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Decide whether the following staement is true of false. If true, prove it. If false, provide a counterexample

Let G1, G2 be a finite groups such as for all prime p, p-sylow subgroups of G1 isomorpic ($\cong$) to p-sylow subgroups of G2 and |G1|=|G2| then G1$\cong$G2.

I think this statement is false but I didn't find counterexample yet, I think it's false because I thought about dividing the group to p-sylow subgroups or write her has a direct product of them and then do a uoion or direct product of the isomorphisms but there is no diviton og G1 and G2 to her p-sylow so I couldn't prove it so I tried to find counterexample but I didn't find one.
If you found one please help me :)

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  • $\begingroup$ It might help (and it would probably go some way to avoiding close votes) if you could articulate why you think the statement is false. $\endgroup$ – Brian Tung Jul 27 '18 at 5:06
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    $\begingroup$ Think about groups of order $6$. $\endgroup$ – Lord Shark the Unknown Jul 27 '18 at 6:01
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    $\begingroup$ Terribly non informative title. $\endgroup$ – Did Jul 27 '18 at 6:18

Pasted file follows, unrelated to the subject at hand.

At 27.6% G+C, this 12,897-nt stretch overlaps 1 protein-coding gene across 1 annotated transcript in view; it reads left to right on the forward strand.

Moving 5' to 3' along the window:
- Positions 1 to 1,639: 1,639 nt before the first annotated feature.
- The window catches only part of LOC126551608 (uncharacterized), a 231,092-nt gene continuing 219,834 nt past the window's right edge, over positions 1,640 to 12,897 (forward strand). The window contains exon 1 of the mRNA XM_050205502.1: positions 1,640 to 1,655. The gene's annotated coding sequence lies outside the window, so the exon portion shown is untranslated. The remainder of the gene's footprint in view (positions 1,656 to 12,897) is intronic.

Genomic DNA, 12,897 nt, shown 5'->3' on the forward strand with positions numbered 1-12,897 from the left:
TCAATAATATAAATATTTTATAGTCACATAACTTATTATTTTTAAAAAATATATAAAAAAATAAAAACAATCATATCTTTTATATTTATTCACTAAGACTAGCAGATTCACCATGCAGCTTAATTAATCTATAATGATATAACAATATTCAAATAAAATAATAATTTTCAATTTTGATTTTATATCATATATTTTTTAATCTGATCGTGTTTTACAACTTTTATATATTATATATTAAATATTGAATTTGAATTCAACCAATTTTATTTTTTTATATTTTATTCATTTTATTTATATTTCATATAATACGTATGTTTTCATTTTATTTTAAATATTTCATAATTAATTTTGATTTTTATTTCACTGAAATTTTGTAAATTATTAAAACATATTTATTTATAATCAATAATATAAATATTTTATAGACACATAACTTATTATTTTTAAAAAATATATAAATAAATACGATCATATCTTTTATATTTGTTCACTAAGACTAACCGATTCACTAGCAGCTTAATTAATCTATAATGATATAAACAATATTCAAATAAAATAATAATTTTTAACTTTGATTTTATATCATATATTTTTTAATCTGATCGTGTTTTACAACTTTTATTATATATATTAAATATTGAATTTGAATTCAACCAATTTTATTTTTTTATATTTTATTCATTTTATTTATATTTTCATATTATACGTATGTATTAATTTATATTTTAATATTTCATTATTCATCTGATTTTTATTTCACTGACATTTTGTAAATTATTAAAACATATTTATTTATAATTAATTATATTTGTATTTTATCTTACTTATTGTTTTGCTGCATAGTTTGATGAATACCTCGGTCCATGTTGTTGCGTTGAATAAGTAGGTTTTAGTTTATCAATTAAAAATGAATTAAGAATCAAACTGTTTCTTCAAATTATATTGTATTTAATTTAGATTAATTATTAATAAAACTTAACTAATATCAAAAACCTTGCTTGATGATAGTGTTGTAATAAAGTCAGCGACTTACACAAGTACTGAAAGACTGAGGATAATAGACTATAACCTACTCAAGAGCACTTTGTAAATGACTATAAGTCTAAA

• $\begingroup$ I thought about what you said but how I can prove that every p-sylow subgroup of $G_1$ isomorpic to p-sylow subgroup of $G_2$?? $\endgroup$ – user579852 Jul 31 '18 at 11:56
  • $\begingroup$ You don't need to assume that $|G_1| = |G_2|$. $\endgroup$ – the_fox Nov 29 '18 at 10:47
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You are right, the statement is false.

Let $p_1,\ldots, p_n$ be distinct primes and $G_1, G_2$ be any two groups of order $p_1\cdots p_n$ each. It follows that a Sylow $p$-subgroup (for $p$ one of $p_1,\ldots,p_n$) of each one of them is of order $p$, meaning it is $\mathbb{Z}_p$ up to isomorphism. So any Sylow $p$-subgroup of $G_1$ is isomorphic to any Sylow $p$-subgroup of $G_2$ and vice versa.

At this point all you have to do is find two such groups that are not isomorphic. The easiest choice is $G_1=\mathbb{Z}_6$ and $G_2=S_3$ both of order $6=2\cdot 3$.

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